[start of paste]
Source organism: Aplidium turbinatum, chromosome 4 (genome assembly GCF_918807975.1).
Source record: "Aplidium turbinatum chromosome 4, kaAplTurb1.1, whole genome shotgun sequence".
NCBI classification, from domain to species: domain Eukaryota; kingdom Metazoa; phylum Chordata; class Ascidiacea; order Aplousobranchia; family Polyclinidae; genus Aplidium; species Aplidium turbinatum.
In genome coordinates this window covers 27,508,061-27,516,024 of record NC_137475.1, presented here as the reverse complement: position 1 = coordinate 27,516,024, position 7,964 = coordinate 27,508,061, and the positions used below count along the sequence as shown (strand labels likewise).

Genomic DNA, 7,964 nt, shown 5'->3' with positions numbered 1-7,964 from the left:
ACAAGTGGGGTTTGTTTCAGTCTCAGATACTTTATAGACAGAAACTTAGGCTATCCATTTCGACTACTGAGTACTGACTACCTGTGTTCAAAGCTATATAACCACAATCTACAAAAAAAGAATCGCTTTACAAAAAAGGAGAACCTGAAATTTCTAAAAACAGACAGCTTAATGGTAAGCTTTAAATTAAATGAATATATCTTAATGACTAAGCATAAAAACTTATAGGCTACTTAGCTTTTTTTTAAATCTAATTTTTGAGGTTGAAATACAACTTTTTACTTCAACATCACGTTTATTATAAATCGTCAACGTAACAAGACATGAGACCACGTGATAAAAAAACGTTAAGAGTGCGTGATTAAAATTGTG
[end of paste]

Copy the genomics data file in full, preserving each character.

Source organism: Aplidium turbinatum, chromosome 4 (genome assembly GCF_918807975.1).
Source record: "Aplidium turbinatum chromosome 4, kaAplTurb1.1, whole genome shotgun sequence".
NCBI classification, from domain to species: domain Eukaryota; kingdom Metazoa; phylum Chordata; class Ascidiacea; order Aplousobranchia; family Polyclinidae; genus Aplidium; species Aplidium turbinatum.
In genome coordinates this window covers 27,508,061-27,516,024 of record NC_137475.1, presented here as the reverse complement: position 1 = coordinate 27,516,024, position 7,964 = coordinate 27,508,061, and the positions used below count along the sequence as shown (strand labels likewise).

Genomic DNA, 7,964 nt, shown 5'->3' with positions numbered 1-7,964 from the left:
ACAAGTGGGGTTTGTTTCAGTCTCAGATACTTTATAGACAGAAACTTAGGCTATCCATTTCGACTACTGAGTACTGACTACCTGTGTTCAAAGCTATATAACCACAATCTACAAAAAAAGAATCGCTTTACAAAAAAGGAGAACCTGAAATTTCTAAAAACAGACAGCTTAATGGTAAGCTTTAAATTAAATGAATATATCTTAATGACTAAGCATAAAAACTTATAGGCTACTTAGCTTTTTTTTAAATCTAATTTTTGAGGTTGAAATACAACTTTTTACTTCAACATCACGTTTATTATAAATCGTCAACGTAACAAGACATGAGACCACGTGATAAAAAAACGTTAAGAGTGCGTGATTAAAATTGTG